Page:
This week on #SPSM Chat co-hosts Rudy Caseres (@RudyCaseres), Marie Shanley (@Mxiety), and Joelle Marie (@LazTheLazTheLaz) discuss “The Role of Dialectical Behavior Therapy (DBT) in Suicide Prevention” with guest Dr. Ursula Whiteside (@ursulawhiteside).
Watch as we discuss issues such as:
What have been your experiences with Dialectical Behavior Therapy (DBT), positive and/or negative?
Can DBT skills help people who are in a suicidal crisis?
How can we change the culture around suicide reduction?
How can we pair DBT skills with lived experience stories to help manage suicidal thoughts?
Learn more about Dr. Whiteside and her work at UrsulaWhiteside.org and NowMattersNow.org
Further Reading and Watching:
Reducing Suicidal Thoughts with DBT Skills
APA 2019 Main Stage: Ursula Whiteside on Suicide Prevention
What is Dialectical Behavior Therapy (DBT)?
DBT Core Evidence
Evidence of Increased PTSD Symptoms in Autistics Exposed to Applied Behavior Analysis
Modified Dialectical Behavior Therapy to Improve Emotion Regulation in Autism Spectrum Disorders
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**SPSM Chat includes content about suicide and other experiences that may be traumatizing to you. You may experience strong or overwhelming emotions as a result. If you find yourself in distress or crisis, we encourage you to seek out support that works for you. Many people find it helpful to talk to a friend, family member, or someone else they trust.
If you would like formal crisis support, you can call National Suicide Prevention Lifeline ‘1-800-273-TALK (8255)’, Trans Lifeline at 877-565-8860 (U.S.) or 877-330-6366 (Canada), or The Trevor Project at 866-488-7386. If you don’t like talking on the phone, you can text HOME to 741741 to get to Crisis Text Line, or you can try Lifeline Crisis Chat. If you’d like to talk to a peer, warmline.org contains links to warmlines in the United States. If you’re not in the U.S., you can go to https://www.iasp.info/resources/Crisis_Centres/ for a connection to crisis centers around the world.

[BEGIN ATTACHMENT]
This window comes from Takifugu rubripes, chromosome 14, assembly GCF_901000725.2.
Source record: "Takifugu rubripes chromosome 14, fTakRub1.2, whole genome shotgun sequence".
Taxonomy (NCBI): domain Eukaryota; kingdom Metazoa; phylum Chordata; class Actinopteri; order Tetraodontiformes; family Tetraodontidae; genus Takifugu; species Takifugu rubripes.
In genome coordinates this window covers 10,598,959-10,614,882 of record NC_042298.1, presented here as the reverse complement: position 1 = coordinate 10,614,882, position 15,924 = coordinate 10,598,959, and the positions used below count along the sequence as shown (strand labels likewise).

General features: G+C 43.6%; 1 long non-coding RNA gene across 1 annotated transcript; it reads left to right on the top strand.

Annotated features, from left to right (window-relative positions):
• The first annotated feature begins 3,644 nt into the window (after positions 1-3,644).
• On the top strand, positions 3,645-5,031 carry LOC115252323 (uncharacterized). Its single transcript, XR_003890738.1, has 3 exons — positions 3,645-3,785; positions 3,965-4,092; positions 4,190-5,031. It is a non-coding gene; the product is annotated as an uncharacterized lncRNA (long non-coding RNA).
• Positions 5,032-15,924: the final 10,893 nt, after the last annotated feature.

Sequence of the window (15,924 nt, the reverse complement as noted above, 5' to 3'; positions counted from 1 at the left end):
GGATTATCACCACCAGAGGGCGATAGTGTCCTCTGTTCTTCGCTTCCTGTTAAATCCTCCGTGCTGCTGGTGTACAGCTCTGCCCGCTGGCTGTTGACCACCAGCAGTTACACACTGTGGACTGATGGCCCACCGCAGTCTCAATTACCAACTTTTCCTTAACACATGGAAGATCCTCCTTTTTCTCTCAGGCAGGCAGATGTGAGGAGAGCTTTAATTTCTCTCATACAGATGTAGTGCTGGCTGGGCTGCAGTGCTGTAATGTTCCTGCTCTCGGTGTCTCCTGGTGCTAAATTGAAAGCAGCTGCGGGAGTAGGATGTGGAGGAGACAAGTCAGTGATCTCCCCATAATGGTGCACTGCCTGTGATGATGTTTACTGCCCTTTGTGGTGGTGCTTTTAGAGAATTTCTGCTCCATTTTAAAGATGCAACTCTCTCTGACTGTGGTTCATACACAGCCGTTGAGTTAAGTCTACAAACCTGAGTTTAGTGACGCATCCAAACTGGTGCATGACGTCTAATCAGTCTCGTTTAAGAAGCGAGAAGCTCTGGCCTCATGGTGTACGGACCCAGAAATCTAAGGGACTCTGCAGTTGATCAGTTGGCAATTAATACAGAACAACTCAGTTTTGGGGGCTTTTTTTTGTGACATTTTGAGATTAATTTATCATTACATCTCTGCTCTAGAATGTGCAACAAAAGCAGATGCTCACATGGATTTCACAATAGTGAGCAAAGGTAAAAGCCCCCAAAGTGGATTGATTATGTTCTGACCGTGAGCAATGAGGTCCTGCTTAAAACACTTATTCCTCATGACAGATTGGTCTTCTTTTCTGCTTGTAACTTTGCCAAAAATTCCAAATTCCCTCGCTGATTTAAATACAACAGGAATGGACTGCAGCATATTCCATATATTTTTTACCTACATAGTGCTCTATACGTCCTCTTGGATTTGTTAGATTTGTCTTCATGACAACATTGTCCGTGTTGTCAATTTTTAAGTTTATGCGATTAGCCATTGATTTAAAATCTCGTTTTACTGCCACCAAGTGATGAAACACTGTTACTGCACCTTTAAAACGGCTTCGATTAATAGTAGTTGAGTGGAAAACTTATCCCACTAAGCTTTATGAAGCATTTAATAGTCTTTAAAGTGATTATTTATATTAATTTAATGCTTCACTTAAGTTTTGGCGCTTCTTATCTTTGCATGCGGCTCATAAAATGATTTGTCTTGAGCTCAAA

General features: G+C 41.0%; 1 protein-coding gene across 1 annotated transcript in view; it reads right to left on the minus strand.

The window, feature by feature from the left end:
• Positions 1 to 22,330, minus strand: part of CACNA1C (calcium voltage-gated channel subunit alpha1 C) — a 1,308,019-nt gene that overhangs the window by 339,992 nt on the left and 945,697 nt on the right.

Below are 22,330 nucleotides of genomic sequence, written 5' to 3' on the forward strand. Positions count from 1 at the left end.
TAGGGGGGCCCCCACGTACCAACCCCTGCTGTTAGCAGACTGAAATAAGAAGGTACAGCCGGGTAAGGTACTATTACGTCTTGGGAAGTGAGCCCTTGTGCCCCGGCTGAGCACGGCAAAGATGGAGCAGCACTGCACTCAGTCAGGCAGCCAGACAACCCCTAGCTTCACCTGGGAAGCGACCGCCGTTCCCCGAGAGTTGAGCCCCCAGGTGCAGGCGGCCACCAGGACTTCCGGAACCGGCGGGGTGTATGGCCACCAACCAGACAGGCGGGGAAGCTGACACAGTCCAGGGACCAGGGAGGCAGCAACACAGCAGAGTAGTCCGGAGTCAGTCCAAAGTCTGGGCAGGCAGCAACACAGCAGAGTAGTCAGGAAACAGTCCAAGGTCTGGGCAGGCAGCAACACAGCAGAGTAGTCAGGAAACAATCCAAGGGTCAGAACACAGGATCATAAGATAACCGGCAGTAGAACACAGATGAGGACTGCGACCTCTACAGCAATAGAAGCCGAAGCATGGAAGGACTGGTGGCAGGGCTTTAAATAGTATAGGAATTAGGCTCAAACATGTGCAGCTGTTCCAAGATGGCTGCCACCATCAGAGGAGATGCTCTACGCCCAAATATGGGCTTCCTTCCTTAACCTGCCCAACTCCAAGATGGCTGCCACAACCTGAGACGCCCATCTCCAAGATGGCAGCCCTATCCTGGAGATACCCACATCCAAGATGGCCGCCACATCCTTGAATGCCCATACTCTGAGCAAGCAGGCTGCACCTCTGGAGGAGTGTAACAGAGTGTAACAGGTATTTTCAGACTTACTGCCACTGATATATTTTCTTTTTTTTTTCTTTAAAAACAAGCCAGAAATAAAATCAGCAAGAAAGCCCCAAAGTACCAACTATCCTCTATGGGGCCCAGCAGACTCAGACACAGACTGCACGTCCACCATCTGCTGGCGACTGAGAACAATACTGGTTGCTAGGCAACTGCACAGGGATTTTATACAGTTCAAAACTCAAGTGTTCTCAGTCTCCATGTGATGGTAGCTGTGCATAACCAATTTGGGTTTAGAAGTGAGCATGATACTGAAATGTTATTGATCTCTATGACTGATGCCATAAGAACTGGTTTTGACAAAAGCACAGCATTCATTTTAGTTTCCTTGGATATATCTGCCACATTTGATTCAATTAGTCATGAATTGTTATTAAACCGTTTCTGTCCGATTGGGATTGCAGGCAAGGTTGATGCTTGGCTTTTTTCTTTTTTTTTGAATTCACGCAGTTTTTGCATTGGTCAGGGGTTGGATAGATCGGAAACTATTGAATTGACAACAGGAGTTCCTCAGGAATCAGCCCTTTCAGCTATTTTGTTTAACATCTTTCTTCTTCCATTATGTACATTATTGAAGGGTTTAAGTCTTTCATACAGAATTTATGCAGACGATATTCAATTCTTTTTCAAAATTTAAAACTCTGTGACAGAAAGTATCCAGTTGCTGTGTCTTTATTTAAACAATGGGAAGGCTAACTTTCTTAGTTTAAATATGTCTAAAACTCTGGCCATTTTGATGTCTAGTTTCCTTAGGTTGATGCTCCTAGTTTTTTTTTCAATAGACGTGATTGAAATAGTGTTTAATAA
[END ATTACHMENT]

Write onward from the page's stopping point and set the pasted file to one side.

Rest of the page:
Many of these resources could utilize restrictive interventions, like active rescues (wellness or welfare checks) involving law enforcement or emergency services. A warmline is least likely to do this, but still might have these policies. You can ask if this is a possibility at any point in your conversation if this is a concern for you.
The following do not implement any restrictive interventions for people considering suicide:
Peerly Human online support groups: https://peerlyhuman.blogspot.com/
Trans Lifeline: 877-565-8860 (U.S.) or 877-330-6366 (Canada)**
Dr. Ursula Whiteside is a licensed clinical psychologist, CEO of NowMattersNow.org and Clinical Faculty at the University of Washington. As a researcher, she has been awarded grants from the National Institute of Mental Health (NIMH) and the American Foundation for Suicide Prevention. Dr. Whiteside is co-investigator on a study involving over 18,000 high-risk suicidal patients in four major health systems. This study includes a guided version of NowMattersNow.org, a program she developed that includes skills for managing suicidal thoughts based on Dialectical Behavior Therapy (DBT) and paired with Lived Experience stories.
Dr. Whiteside is national faculty for the Zero Suicide initiative, a practical approach to suicide prevention in health care and behavioral healthcare systems. This program was recently described by NPR on a segment titled “What Happens If You Try to Prevent Every Single Suicide?” Dr. Whiteside serves on the faculty of the National Action Alliance Zero Suicide Academy. She is also a founding board member of United Suicide Survivors International and a member of the National Suicide Prevention Lifeline Standards Trainings and Practices Committee.
As a person with Lived Experience, she strives to decrease the gap between “us and them” and to ensure that the voices of those who have been there are included in all relevant conversations: nothing about us without us.